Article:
Contemporary art faces up to the climate emergency

Nicolás García Uriburu

Nicolás García Uriburu, boceto del proyecto en el Riachuelo Basta
de contaminar
, 1999. Colección Azul García Uriburu.

For some time now the pollution, devastation and imminent catastrophe have been
impossible to ignore: we’re experiencing them at first hand, they’re already affecting
our everyday lives. Over the past year, the pandemic has made itself felt in every
home across the world, while locally wildfires are raging all over Argentina,
consuming vast tracts of land with no indication of when or where they might be
stopped. These emergencies leave no room for doubt: the damage is being caused
by human activity, we can no longer take refuge in ignorance or false reassurances.


Artistic practice – which has never been afraid of questions, exploration or
reassessment – offers us different paths of thought and imagination within a
framework in which natural exhaustion, ambition and fear are linked to opportunities
for change and renewal, to rethink the terms of social and environmental justice. The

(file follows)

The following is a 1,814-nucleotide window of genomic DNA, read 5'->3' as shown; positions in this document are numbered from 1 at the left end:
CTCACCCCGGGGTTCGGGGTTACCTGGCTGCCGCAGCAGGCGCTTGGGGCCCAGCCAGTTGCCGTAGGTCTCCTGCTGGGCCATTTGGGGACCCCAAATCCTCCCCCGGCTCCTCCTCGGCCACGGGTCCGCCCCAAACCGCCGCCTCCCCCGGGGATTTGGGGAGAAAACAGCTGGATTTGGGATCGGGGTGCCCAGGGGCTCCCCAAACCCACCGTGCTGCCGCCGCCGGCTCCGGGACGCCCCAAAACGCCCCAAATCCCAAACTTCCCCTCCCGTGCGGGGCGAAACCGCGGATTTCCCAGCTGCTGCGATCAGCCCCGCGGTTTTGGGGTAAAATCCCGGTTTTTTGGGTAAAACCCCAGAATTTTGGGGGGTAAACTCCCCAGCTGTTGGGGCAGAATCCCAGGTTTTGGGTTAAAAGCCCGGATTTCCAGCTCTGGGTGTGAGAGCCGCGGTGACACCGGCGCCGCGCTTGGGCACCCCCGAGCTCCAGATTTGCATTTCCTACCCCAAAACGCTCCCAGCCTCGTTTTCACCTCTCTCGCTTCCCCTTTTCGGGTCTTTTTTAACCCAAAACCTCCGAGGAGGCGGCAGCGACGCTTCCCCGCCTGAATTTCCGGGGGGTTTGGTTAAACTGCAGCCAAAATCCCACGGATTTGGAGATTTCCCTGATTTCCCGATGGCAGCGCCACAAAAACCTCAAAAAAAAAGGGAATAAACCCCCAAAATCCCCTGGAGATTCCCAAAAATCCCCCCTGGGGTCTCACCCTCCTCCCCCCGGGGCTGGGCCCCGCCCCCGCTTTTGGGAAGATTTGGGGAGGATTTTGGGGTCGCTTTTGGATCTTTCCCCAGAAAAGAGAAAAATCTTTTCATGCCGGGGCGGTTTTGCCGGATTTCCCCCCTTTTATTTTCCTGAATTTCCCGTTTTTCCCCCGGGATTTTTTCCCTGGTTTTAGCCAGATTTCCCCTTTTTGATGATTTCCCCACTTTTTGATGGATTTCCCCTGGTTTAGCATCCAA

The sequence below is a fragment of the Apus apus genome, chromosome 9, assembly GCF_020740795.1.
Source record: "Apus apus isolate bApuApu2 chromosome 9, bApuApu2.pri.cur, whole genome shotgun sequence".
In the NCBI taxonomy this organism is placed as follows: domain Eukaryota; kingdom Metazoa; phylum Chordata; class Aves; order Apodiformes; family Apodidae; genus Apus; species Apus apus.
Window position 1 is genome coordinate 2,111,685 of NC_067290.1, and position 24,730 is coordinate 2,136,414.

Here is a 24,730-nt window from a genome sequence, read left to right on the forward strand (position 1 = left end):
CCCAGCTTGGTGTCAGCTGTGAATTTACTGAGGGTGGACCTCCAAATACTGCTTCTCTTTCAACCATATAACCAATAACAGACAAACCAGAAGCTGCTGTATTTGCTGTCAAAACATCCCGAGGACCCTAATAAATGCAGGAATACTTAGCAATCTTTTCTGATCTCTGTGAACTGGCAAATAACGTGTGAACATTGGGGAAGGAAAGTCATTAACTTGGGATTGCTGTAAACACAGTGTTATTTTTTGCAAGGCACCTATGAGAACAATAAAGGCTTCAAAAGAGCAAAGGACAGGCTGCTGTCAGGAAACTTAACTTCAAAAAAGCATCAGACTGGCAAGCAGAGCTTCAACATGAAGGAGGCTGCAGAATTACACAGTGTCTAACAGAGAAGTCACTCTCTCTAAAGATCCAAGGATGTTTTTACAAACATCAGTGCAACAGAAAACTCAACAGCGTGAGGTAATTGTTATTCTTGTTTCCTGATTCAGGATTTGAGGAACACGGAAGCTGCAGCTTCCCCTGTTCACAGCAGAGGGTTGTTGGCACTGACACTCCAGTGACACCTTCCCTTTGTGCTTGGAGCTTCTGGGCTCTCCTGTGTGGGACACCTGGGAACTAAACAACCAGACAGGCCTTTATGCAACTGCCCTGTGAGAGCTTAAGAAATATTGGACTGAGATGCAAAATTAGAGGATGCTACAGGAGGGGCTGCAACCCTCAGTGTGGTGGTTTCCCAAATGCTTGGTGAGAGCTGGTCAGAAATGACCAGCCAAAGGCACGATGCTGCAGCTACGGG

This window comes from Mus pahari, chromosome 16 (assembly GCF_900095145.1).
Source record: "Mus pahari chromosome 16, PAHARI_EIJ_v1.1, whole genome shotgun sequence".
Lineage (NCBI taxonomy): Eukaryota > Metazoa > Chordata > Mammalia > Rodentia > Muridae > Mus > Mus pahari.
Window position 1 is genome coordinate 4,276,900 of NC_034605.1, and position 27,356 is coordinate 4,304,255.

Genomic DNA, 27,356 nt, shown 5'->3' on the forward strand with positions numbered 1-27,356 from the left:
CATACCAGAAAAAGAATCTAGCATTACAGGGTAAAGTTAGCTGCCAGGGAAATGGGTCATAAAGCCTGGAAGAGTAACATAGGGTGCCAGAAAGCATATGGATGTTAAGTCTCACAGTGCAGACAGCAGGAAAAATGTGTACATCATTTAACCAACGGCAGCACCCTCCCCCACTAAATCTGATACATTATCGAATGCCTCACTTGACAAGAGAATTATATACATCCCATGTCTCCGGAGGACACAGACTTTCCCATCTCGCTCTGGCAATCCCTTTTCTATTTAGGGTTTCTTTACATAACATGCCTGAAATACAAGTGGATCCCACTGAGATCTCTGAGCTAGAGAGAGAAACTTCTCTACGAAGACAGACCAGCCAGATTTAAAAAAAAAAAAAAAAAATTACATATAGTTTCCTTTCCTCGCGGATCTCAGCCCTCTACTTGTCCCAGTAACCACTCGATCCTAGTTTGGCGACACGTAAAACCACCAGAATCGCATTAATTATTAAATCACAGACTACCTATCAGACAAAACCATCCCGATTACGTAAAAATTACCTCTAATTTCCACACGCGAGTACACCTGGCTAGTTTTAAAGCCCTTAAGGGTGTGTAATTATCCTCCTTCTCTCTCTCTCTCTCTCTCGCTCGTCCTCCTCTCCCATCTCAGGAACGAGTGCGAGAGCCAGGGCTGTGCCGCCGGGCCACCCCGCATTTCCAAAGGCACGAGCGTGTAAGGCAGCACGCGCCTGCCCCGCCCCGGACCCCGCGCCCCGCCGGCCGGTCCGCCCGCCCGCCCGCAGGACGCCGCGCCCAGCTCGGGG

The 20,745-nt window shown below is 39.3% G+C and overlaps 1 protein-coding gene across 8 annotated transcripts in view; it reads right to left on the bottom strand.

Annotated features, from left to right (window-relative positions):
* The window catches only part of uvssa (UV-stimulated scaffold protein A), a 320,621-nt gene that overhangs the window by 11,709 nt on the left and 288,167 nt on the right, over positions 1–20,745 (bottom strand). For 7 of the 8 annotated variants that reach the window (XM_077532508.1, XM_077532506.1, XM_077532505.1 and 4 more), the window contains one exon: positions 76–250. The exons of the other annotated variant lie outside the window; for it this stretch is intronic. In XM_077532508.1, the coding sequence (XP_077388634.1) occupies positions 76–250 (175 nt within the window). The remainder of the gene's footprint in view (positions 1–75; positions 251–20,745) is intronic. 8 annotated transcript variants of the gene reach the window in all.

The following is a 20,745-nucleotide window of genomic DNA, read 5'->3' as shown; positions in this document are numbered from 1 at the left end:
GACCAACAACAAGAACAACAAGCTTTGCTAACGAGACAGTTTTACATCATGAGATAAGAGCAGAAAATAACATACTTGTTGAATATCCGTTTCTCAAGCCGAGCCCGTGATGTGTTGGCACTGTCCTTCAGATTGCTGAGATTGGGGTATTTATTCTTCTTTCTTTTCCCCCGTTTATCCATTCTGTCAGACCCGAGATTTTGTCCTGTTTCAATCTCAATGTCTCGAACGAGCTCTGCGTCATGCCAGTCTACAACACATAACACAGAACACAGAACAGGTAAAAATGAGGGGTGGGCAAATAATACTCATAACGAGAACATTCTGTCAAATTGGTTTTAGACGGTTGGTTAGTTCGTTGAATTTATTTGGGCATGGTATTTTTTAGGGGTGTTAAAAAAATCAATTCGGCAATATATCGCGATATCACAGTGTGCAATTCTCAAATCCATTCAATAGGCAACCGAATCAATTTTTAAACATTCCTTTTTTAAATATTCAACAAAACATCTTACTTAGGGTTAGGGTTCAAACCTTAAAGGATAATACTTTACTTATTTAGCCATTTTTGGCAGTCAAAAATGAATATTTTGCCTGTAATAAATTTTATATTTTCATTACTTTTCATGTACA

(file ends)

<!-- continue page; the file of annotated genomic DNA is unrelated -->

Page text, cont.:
artistic gaze – at times critical and incisive, at others more poetic – is an important
tool in raising awareness of the merciless damage we’re causing to the earth, our
home. But it can also help to reinforce and repair frayed bonds of respect and
empathy towards our surroundings.

During a historical period when disaster seems inevitable and our hopes for change
feel at risk of being choked off by smoke from the blazes, or drowned in flood water,
art can be a liberating practice. With its means of re-educating the perception and
exposing the bond between our bodies and the environment, its elegant but revealing
ways of laying bare situations that might otherwise go unnoticed and its stubborn
faith in the future of the world, art acts as an emotional and intellectual guide toward
a new kind of human, harmonious, respectful and egalitarian growth. With its varied
forms; research, editing, juxtaposition, drawings, sculpture, installation, images both
subtle and provocative and many more, art emphasizes the value of learning through
the senses, keeping one’s gaze, hearing and touch alert so as to awaken a more
profound sense of time, balance and understanding.

Over the next three weeks, the Museo Moderno will highlight the work of a group of
artists from Argentina and overseas that either reveal and expose the historical and
social processes that led to this emergency or present micro-political aesthetics aimed
at redirecting environmental strategy and policy. As the Argentine artist Nicolás García
Uriburu, a pioneer in the combination of art and ecological activism, says: ‘We still have
time to rectify our mistakes, take care of our environment and become more worthy of
living on this wonderful planet.’